Funding approved for phase one of Municipality of Pictou County’s rural internet project

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PICTOU – The Municipality of Pictou County has committed funding to phase one of its rural internet project.

Council recently approved $11 million to the first phase of its rural internet project that could see residents in the areas of Lyons Brook, Hardwood Hill, Abercrombie, and Granton have access to high-speed internet in 2020. A consortium led by Nova Communications was chosen to perform the engineering planning and network construction.


Municipality of Pictou County Warden Robert Parker said council has made a significant step towards providing rural residents and businesses with high-speed internet.

“We are still very much in the early stages of the project, but we are moving forward with our goal to provide high-speed internet to our residents,” he said. “We have heard from so many people over the years that this is important to them, and council has taken the first step to reach this goal.”

Council had initially budgeted $8 million for phase one of the project, but this has increased by an additional $3 million mainly because of its decision to increase its fibre count from 144 to 288 strand fibres. This will provide future proof the network and give the municipality the ability to better market business opportunities.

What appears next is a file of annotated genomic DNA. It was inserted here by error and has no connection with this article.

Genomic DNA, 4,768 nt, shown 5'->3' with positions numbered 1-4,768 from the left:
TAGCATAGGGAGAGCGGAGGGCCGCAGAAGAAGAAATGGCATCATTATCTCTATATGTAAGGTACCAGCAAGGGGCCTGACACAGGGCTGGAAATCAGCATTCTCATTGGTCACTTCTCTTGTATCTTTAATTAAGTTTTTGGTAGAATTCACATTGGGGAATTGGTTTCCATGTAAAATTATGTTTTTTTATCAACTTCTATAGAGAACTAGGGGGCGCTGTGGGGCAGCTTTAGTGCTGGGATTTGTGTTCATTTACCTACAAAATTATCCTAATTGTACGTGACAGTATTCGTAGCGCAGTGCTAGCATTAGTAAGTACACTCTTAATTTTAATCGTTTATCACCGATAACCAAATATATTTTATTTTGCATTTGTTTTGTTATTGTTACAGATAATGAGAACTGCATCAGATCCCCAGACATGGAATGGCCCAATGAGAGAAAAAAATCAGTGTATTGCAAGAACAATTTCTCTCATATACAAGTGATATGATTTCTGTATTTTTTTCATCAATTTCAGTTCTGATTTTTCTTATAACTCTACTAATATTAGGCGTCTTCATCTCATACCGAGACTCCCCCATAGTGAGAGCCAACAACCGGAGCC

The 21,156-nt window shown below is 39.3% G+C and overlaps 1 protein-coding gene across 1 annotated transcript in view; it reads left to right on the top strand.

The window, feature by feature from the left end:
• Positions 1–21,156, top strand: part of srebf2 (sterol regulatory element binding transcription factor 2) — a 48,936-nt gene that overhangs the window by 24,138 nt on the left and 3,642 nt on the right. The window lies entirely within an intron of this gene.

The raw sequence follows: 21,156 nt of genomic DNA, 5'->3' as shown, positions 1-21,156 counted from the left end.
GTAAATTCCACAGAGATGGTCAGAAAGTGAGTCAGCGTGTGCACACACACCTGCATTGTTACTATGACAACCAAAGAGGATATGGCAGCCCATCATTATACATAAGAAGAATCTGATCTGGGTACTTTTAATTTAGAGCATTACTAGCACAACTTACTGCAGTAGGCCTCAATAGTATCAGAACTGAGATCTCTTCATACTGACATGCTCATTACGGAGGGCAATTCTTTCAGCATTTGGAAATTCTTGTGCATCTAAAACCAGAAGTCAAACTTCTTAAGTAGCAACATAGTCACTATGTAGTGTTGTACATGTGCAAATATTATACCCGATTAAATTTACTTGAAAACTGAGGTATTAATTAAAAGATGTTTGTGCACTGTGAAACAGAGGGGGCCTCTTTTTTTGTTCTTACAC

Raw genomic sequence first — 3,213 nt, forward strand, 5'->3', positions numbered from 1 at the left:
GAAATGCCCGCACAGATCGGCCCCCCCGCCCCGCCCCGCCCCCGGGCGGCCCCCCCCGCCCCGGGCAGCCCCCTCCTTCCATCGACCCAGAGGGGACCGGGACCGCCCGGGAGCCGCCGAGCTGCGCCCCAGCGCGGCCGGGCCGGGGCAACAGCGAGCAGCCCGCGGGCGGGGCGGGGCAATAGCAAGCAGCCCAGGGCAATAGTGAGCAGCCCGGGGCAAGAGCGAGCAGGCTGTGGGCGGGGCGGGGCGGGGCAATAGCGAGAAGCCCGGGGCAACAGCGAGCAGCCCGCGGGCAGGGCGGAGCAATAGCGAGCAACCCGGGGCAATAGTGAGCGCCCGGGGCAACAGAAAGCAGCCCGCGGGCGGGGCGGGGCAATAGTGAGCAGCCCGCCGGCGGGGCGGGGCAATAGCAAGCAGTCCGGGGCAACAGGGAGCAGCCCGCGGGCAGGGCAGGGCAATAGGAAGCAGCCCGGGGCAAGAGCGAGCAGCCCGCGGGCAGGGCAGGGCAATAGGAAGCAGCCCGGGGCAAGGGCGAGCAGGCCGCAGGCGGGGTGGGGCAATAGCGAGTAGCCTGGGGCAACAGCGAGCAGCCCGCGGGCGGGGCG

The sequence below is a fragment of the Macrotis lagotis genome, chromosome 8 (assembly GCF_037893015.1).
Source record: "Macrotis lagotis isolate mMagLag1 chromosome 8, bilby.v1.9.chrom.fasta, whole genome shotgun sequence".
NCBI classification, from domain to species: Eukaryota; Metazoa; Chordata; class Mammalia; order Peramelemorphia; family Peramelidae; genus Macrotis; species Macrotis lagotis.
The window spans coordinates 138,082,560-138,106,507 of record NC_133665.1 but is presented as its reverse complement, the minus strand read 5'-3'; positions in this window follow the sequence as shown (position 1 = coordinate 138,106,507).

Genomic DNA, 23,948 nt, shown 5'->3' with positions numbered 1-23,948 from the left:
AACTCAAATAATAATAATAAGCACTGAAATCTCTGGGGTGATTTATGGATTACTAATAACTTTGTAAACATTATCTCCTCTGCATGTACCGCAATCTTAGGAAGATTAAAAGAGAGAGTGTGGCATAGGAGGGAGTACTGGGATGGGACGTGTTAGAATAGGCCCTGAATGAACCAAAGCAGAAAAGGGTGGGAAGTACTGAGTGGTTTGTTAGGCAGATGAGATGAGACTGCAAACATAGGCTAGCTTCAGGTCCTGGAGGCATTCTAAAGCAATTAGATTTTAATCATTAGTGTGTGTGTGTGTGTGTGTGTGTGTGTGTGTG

The municipality must also construct a new tower in the Hardwood Hill Area since the recently completed design study identified the current tower in the area as unusable.

Before construction can begin, approval must be given by the Canadian Radio-Television and Telecommunications Commission for the municipality to work within the telecommunications industry. Pending approval, the municipality is hopeful the first phase of the project can be completed by this fall.

The Municipality of Pictou County wants to become the first rural community in Canada to create its own high-speed network, which generates funds for the municipality.

The project will see the municipality create the backbone infrastructure required for high-speed internet so internet service providers will able to provide their service and products to rural residents and businesses.

This municipally led network combines revenue sharing and world-class quality with competitive Open Access pricing and choice. Public and private sectors will combine strengths for the quick delivery of a network that sparks new businesses and social initiatives.

When the network is complete, it is looking to meet or exceed the CRTC guidelines of wired speeds: 10 Mbps up and 50 Mbps down and wireless/satellite speeds: 5 Mbps up 25 Mbps down. (Mbps = Megabits per second)


The goal is to enable 1GB download speed for fibre connections and meet the requirements for wireless.